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Windfall Elimination Provision

The Windfall Elimination Provision affects your Social Security benefits that are based on your earnings. The rule may reduce your Social Security benefit, but it will not eliminate it.

Social Security benefits are based on your average monthly earnings over a 35-year period, adjusted for inflation. When Social Security determines your benefits, it separates your average earnings into three amounts and multiplies the amounts using three different factors. For example, if you turned 62 in 2016, the first $856 of your average monthly earnings would be multiplied by 90 percent, the next $4,301 would be multiplied by 32 percent, and any remainder by 15 percent.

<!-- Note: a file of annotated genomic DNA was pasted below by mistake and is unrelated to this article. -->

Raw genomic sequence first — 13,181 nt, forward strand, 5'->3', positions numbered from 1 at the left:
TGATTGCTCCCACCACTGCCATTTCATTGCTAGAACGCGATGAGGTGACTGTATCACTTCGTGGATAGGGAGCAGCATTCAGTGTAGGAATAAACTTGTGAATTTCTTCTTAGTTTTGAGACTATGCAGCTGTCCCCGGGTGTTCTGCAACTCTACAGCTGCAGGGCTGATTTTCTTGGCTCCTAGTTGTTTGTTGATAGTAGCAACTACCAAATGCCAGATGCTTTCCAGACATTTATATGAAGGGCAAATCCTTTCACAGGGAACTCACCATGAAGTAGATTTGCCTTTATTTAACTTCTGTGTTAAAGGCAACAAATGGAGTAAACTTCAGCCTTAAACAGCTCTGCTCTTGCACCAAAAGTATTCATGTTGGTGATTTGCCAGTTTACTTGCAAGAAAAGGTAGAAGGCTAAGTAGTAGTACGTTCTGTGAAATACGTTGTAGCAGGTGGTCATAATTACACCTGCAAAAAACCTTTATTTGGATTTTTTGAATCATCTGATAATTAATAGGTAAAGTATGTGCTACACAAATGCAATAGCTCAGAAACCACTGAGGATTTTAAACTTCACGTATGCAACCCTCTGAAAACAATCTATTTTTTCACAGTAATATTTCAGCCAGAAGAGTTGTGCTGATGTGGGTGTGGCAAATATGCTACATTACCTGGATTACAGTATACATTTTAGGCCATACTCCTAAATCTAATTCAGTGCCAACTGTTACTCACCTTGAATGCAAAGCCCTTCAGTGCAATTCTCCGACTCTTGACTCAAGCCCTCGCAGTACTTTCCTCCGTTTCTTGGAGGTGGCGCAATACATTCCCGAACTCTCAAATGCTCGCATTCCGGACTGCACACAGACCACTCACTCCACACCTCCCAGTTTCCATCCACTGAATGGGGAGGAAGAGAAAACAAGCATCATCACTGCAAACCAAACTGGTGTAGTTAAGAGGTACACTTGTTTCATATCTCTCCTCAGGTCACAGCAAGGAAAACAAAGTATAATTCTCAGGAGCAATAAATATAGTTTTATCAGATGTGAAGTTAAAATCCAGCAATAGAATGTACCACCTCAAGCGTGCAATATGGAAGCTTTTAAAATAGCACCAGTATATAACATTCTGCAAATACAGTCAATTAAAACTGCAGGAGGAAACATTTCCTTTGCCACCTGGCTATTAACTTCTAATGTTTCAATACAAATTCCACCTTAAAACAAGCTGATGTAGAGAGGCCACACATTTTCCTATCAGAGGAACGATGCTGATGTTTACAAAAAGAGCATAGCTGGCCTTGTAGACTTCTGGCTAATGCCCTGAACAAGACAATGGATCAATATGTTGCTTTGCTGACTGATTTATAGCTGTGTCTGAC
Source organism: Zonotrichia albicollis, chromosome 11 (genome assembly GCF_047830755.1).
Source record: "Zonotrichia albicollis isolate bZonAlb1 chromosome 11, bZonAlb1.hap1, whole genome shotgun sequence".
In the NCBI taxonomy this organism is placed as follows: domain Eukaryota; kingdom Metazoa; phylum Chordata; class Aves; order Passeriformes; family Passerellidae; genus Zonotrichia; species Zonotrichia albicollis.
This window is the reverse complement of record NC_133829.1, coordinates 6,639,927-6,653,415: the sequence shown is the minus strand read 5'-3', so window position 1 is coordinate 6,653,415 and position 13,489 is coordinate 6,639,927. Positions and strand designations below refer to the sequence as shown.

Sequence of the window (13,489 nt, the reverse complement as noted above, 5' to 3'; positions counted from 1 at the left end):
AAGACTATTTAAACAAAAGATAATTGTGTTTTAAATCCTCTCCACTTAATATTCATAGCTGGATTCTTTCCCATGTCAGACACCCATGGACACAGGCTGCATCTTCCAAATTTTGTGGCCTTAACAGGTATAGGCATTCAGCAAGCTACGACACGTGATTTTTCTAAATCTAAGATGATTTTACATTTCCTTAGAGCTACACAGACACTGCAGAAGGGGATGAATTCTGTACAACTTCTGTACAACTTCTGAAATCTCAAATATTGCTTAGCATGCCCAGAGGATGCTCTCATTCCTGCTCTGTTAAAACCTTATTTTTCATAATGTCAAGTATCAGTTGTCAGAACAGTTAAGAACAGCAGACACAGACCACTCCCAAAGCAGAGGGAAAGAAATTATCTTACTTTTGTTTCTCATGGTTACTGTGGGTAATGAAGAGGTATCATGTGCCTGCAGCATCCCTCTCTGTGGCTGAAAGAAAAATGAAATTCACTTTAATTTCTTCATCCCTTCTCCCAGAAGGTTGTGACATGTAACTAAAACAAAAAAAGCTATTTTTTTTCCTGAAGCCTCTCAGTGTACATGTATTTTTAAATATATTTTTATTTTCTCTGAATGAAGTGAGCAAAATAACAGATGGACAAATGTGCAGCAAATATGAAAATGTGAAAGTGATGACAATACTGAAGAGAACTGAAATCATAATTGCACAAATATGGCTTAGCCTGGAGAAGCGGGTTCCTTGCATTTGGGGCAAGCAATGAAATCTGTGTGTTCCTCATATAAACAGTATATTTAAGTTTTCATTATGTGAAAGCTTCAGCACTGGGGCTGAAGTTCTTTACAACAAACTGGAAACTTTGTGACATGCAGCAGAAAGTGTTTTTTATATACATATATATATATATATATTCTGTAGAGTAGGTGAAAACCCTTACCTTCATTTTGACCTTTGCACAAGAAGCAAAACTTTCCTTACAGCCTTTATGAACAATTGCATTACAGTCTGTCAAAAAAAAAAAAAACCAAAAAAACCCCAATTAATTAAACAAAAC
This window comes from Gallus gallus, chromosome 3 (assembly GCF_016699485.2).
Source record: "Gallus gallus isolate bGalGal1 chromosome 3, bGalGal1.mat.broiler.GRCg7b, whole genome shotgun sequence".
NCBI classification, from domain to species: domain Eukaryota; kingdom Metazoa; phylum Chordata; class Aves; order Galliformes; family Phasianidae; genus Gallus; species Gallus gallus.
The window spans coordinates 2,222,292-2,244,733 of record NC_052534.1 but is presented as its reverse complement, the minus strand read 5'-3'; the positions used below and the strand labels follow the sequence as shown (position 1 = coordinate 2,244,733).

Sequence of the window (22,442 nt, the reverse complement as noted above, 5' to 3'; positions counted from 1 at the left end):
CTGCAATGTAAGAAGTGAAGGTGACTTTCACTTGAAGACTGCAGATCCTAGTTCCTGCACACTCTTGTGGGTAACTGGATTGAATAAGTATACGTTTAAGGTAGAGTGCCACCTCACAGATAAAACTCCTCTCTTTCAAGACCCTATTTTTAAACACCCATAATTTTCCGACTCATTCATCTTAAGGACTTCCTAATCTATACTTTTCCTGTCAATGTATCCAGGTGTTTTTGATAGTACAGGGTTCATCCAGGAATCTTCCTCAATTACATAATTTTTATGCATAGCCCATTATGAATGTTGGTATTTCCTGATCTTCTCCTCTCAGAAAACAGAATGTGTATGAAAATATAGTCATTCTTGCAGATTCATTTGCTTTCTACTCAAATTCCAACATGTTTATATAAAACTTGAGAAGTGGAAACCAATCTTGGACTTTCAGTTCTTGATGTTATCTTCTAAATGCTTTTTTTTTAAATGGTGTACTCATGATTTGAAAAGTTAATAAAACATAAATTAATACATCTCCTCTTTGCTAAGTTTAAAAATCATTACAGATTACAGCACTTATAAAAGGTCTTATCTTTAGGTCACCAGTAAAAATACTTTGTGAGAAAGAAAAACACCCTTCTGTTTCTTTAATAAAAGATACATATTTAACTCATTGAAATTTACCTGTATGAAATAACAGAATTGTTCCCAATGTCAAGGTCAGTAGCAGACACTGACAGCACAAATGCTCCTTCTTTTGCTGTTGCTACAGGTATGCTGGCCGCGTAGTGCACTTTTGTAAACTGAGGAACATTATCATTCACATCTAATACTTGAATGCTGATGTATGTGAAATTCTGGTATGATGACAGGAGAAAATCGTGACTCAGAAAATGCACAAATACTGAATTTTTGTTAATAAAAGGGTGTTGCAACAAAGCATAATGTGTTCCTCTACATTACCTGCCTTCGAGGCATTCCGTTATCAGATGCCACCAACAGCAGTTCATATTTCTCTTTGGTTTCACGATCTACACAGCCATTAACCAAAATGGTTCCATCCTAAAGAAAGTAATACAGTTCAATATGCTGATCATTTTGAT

If you’re also eligible for a CalSTRS retirement benefit, the 90 percent factor is reduced to 40 percent. The exact amount of the reduction is based on your years of substantial earnings covered under Social Security and adjusted every year. In 2014, the maximum reduction in Social Security benefits under the Windfall Elimination Provision is $428 per month if you were age 62 in 2016.

If you earned at least 40 Social Security credits through other employment, you should apply for Social Security, even though you may receive a reduced Social Security benefit. You’re exempt from the Windfall Elimination Provision if you were eligible to retire from CalSTRS before January 1, 1986, or if you have 30 or more years of substantial earnings under employment covered by Social Security. In 2015, substantial earnings were $22,050 annually. With 21 to 29 years of substantial earnings, the 90 percent factor is reduced on a sliding scale beginning at 45 percent for 21 years up to 85 percent for 29 years.

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